Architecture firm Snøhetta has carried out a sensitive refurbishment of this hotel in Finse, a tiny mountain village in Norway that can only be reached by railway.
Built in the shadow of Norway’s Hardangerjøkulen glacier, Hotel Finse 1222 sits 1,222 metres above sea level and started life as a humble lodge for railroad workers before becoming a fully-fledged hotel in 1909.
Over the decades, the establishment attracted a steady stream of visitors but its interiors grew tired.
When Snøhetta was tasked with bringing the hotel up to date, the firm steered away from major structural changes and instead settled for making a few aesthetic tweaks.
“We wanted to ensure we preserved the historical qualities of the place by attentively adjusting and upgrading the existing building mass, only adding new elements where it was absolutely needed,” said Heidi Pettersvold Nygaard, senior architect at the firm.
“Bringing back to life the long and diverse history of Finse’s heydays was a delight, ensuring that also new visitors could become aware of this completely unique nature and hotel experience.”
The firm wanted to foster a “warm and hearty” ambience in the hotel’s reception and lounge area so that arriving guests feel instantly at ease.
Here, surfaces are painted tangerine orange while the soft furnishings are different hues of red.
Just beyond the lounge, Snøhetta designed a new wooden terrace to match the building’s original carpentry.
In the dining room, floral William Morris wallpaper now blankets the walls. This is a nod to some long-forgotten furnishings Snøhetta found in the hotel’s attic that were upholstered in a similar fabric by the prominent British textile designer.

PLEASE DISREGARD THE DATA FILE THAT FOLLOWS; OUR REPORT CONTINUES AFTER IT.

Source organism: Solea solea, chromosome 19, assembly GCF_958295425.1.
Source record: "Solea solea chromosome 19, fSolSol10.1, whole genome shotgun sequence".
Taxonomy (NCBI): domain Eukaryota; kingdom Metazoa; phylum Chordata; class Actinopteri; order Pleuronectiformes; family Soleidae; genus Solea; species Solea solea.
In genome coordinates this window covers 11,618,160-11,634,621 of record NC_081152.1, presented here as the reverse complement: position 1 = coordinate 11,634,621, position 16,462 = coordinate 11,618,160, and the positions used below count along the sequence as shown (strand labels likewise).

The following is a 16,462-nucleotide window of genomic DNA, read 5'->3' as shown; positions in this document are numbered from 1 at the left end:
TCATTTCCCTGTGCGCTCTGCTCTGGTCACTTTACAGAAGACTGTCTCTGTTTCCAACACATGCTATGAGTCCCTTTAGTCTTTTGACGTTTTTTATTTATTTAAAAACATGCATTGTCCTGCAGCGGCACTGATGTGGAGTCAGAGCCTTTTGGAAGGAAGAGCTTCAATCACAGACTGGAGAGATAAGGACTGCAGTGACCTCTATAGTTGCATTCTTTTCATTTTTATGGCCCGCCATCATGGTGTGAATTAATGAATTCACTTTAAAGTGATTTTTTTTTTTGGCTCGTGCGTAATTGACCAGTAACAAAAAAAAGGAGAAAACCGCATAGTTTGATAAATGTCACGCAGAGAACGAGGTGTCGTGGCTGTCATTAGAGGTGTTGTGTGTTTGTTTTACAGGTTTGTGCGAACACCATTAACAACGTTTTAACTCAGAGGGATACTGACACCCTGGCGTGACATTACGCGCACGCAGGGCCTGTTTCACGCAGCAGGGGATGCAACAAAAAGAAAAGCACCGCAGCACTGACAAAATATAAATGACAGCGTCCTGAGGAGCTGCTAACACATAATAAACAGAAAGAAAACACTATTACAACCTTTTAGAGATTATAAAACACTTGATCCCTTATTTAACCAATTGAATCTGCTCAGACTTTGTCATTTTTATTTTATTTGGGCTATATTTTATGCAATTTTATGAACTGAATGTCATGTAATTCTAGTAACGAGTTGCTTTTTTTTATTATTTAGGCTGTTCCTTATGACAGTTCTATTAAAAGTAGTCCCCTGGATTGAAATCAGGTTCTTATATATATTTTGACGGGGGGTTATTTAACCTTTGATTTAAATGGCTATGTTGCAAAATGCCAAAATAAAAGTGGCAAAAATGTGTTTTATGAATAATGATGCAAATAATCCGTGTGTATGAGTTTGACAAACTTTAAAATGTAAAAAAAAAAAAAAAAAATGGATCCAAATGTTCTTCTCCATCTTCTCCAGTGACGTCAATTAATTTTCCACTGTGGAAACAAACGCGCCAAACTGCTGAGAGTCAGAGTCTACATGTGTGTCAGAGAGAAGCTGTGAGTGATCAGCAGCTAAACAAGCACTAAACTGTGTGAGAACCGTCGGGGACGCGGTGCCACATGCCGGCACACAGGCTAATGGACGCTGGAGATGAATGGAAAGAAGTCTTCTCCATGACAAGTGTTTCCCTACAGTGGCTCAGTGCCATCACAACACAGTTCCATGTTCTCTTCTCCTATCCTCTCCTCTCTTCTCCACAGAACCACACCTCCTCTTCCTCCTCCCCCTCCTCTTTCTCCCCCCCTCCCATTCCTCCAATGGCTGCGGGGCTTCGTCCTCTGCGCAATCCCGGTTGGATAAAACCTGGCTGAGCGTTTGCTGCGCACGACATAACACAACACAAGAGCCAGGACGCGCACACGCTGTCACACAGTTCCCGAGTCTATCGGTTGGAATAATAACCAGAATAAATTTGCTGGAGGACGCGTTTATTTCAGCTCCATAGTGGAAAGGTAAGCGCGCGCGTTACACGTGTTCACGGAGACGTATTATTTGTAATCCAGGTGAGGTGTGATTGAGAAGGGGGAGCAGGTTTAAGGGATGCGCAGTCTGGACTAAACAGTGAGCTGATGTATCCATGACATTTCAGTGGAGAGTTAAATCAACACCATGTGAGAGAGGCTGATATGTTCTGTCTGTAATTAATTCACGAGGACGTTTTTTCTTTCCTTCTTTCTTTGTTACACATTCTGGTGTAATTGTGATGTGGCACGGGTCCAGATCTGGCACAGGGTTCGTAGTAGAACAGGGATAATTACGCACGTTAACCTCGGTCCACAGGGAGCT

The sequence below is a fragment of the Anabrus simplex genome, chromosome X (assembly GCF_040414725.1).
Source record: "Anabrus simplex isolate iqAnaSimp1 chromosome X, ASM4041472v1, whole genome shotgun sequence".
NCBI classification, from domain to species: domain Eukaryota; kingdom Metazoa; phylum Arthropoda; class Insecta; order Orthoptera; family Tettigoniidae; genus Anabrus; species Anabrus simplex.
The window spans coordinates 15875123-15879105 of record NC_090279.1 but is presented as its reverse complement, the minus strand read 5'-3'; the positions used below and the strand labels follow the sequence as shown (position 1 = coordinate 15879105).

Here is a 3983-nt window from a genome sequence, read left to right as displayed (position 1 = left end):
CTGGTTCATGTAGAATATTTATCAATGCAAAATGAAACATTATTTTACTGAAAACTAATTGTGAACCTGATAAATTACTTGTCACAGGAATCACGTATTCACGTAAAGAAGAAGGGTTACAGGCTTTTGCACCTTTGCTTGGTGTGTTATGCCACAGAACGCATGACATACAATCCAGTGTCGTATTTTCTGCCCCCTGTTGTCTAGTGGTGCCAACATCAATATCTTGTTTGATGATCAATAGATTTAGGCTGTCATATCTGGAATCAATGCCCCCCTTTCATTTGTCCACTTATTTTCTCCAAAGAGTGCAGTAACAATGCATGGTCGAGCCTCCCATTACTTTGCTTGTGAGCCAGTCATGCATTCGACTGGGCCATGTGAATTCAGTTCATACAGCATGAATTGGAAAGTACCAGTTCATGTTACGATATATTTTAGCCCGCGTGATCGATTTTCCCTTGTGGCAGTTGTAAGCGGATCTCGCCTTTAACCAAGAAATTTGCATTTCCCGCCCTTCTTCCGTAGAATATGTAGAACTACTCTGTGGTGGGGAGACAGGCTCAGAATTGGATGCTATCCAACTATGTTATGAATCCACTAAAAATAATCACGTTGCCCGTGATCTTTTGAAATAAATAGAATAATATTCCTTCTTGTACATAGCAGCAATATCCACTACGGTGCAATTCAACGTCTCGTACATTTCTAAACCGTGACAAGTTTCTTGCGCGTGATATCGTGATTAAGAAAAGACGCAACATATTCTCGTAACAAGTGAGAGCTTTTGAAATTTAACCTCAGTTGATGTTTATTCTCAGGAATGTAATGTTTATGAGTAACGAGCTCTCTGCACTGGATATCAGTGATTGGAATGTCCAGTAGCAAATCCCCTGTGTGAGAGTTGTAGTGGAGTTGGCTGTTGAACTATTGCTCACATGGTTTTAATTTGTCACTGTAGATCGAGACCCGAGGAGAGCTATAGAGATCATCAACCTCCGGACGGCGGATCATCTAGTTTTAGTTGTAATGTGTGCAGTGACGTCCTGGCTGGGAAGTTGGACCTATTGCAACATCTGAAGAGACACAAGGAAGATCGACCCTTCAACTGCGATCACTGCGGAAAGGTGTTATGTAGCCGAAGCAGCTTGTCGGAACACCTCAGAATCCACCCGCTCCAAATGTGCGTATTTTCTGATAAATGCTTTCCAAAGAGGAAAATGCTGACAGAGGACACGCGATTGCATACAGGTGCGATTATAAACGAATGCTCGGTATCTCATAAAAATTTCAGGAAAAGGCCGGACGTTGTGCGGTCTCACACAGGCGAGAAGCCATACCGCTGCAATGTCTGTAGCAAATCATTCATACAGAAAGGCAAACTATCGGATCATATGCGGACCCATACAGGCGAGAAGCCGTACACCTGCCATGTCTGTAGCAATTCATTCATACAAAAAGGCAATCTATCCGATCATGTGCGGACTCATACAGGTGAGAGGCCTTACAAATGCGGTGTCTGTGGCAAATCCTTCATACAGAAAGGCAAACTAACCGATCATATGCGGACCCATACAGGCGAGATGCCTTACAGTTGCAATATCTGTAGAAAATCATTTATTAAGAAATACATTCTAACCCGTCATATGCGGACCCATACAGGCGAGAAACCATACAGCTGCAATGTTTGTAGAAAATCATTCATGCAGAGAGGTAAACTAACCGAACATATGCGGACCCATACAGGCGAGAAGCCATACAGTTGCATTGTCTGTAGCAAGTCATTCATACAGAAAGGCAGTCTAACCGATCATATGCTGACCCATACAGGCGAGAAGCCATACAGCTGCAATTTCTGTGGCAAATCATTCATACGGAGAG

The room’s decorative plaster ceiling was preserved and complemented with ornate brass-stemmed lamps, which the studio says are historically appropriate.
Photographs of famous guests that have passed through the hotel are mounted on the walls, including portraits of Prince Charles and Norwegian figure skater Sonia Hennie.
A moodier atmosphere reigns in the hotel’s lounge, where surfaces are rendered in a deep shade of indigo to amplify the dazzling blueish light of Finse’s winter sunsets.
Guests can sit back and observe the day drawing to a close on the room’s plump blue sofas or bench seats lined with furry throws.
The most dramatic intervention made by Snøhetta as part of the refurbishment involved elevating the hotel’s roof to make way for two more guest suites beneath its peak.
Both suites come complete with expansive floor-to-ceiling windows that offer uninterrupted views of the surrounding landscape. Even the bathtubs are positioned to overlook nearby mountain Lille Finsenut.
Draped over the beds are bespoke woollen throws depicting an abstract image of the Hardangerjøkulen glacier.
Snøhetta currently has a number of projects in the works.
Earlier this month, the firm released plans to extend the Hopkins Centre for the Arts at Dartmouth. It is also erecting a library in Beijing that will feature a “forest” of pillars on its interior.
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